OpenAI unveils plans for tackling abuse ahead of 2024 elections
ChatGPT maker OpenAI says it's rolling out new policies and tools meant to combat misinformation and abuse ahead of 2024 elections worldwide.
Why it matters: 2024 is one of the biggest election years in history — with high-stakes races in over 50 countries globally. It's also the first major election cycle where generative AI tools will be widely available to voters, governments and political campaigns.
What's happening: In a statement published Monday, OpenAI said it will lean into verified news and image authenticity programs to ensure users get access to high-quality information throughout elections.
- The company will add digital credentials set by a third-party coalition of AI firms that encode details about the origin of images created using its image generator tool, DALL-E 3.
- The firm says it's experimenting with a new "provenance classifier" tool that can detect AI-generated images that have been made using DALL-E. It hopes to make that tool available to its first group of testers, including journalists, researchers and other tech platforms, for feedback.
- OpenAI will continue integrating its ChatGPT platform with real-time news reporting globally, "including attribution and links," it said. That effort builds on a first-of-its-kind deal announced with German media giant Axel Springer last year that offers ChatGPT users summaries of select global news content from the company's outlets.
- In the U.S., OpenAI says it's working with the nonpartisan National Association of Secretaries of State to direct ChatGPT users to CanIVote.org for authoritative information on U.S. voting and elections.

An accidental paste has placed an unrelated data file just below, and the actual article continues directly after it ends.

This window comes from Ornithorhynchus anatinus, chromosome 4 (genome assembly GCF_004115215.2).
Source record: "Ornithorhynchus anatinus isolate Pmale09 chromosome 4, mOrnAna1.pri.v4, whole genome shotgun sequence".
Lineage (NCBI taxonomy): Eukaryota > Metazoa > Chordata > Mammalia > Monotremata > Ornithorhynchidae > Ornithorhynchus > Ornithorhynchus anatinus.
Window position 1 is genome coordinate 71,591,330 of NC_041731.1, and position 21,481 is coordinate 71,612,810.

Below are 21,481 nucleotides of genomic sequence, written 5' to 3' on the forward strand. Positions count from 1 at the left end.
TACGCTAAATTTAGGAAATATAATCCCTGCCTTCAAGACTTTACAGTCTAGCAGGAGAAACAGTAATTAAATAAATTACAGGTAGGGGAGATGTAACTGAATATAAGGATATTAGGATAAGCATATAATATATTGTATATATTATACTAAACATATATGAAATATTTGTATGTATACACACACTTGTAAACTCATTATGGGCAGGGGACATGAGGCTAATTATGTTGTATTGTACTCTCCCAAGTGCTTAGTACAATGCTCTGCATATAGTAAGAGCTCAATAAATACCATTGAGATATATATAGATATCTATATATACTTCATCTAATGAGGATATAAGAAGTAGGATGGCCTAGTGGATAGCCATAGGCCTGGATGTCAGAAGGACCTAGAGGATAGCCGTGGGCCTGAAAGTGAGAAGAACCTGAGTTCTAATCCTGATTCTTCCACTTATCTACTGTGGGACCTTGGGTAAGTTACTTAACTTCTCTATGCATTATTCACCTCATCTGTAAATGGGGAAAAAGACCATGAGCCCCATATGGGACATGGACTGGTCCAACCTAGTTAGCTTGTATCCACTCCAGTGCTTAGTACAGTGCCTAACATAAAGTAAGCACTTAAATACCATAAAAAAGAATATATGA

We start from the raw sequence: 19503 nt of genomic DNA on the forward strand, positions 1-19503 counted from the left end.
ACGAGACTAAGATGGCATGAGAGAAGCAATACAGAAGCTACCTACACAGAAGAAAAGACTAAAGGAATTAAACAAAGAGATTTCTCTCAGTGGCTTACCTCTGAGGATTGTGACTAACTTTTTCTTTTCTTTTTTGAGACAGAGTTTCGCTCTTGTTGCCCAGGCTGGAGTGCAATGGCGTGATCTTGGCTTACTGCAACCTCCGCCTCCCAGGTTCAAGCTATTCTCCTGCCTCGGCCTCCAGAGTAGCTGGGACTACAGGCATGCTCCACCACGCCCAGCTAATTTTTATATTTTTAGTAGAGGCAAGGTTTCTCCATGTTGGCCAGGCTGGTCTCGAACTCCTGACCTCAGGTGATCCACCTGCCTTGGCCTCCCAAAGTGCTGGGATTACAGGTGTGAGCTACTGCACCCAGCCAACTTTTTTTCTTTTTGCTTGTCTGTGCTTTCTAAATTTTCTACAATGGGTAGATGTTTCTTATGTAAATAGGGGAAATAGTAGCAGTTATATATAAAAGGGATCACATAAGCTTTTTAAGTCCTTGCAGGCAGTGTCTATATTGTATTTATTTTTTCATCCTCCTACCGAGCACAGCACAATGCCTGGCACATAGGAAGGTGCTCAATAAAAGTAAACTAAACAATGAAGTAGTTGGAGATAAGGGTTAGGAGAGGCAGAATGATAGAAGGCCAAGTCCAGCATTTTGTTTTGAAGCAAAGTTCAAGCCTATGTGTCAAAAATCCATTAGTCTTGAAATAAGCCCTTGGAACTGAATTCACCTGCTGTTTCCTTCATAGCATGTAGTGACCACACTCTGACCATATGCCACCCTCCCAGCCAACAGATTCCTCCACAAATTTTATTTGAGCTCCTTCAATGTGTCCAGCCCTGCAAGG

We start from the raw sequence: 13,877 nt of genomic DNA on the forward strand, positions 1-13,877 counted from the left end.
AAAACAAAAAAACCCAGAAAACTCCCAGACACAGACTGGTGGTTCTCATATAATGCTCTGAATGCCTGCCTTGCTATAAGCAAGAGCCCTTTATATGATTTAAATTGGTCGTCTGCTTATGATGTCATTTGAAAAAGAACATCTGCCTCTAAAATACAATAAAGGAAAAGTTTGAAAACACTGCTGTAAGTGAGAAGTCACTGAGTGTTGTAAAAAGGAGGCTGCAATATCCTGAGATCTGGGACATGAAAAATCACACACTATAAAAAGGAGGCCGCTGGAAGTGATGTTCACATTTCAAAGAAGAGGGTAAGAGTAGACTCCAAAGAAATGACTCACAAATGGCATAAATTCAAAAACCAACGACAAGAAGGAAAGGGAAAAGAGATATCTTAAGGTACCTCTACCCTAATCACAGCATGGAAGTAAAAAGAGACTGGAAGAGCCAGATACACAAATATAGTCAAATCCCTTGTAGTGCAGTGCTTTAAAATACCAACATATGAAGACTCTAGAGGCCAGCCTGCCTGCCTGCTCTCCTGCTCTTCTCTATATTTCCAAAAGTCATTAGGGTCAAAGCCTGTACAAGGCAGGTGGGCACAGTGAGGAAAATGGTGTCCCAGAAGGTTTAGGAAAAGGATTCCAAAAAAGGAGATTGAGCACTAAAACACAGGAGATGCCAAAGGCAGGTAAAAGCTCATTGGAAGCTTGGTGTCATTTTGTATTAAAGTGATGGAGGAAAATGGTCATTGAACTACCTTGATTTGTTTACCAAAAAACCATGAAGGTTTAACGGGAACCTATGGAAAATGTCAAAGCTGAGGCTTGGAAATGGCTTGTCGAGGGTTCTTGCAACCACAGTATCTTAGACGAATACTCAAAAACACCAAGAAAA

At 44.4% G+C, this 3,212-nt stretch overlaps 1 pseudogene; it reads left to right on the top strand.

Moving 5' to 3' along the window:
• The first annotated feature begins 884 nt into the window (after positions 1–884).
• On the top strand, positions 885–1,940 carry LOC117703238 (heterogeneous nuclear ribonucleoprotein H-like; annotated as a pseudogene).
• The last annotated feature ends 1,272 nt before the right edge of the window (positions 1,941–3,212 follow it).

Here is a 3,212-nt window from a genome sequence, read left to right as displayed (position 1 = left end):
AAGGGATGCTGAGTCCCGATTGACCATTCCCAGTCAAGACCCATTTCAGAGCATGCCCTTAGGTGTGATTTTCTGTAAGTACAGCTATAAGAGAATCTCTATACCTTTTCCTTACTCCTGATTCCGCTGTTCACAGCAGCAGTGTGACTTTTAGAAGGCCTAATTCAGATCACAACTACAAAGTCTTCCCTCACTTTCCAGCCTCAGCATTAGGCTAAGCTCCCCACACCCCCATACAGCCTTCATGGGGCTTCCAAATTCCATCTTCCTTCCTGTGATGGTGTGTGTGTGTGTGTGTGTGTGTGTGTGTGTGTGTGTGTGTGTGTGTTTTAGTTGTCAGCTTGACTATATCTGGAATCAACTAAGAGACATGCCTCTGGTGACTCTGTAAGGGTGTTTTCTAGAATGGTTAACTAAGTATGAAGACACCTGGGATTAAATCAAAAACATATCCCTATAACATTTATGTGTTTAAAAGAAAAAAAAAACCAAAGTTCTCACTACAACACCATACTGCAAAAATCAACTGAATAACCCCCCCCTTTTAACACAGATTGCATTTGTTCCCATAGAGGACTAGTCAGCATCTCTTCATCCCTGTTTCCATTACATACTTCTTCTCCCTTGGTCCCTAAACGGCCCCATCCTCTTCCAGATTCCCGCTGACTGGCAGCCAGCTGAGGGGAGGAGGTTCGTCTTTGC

Between the lines: Because generative AI technology is so new, OpenAI says it's still working to understand how effective its tools might be for political persuasion.
- To hedge against abuse, the firm doesn't allow people to build applications for political campaigning and lobbying, and it doesn't allow engineers to create chatbots that pretend to be real people, such as candidates.
- Like most tech firms, it doesn't allow users to build applications for its ChatGPT platform that deter people from participating in the democratic process.
Yes, but: Those policies can change based on the evolution of OpenAI's technology.
- Case-in-point: Last week, the firm quietly deleted language from its policies that expressly prohibited the use of its technology for military purposes, The Intercept reported.
The big picture: Social media and search platforms have spent many years developing rules and tools to combat abuse during elections. But they still struggle to stop abuse due to their massive size.
- Their efforts have at least created a roadmap for firms like OpenAI to follow as they scale publicly.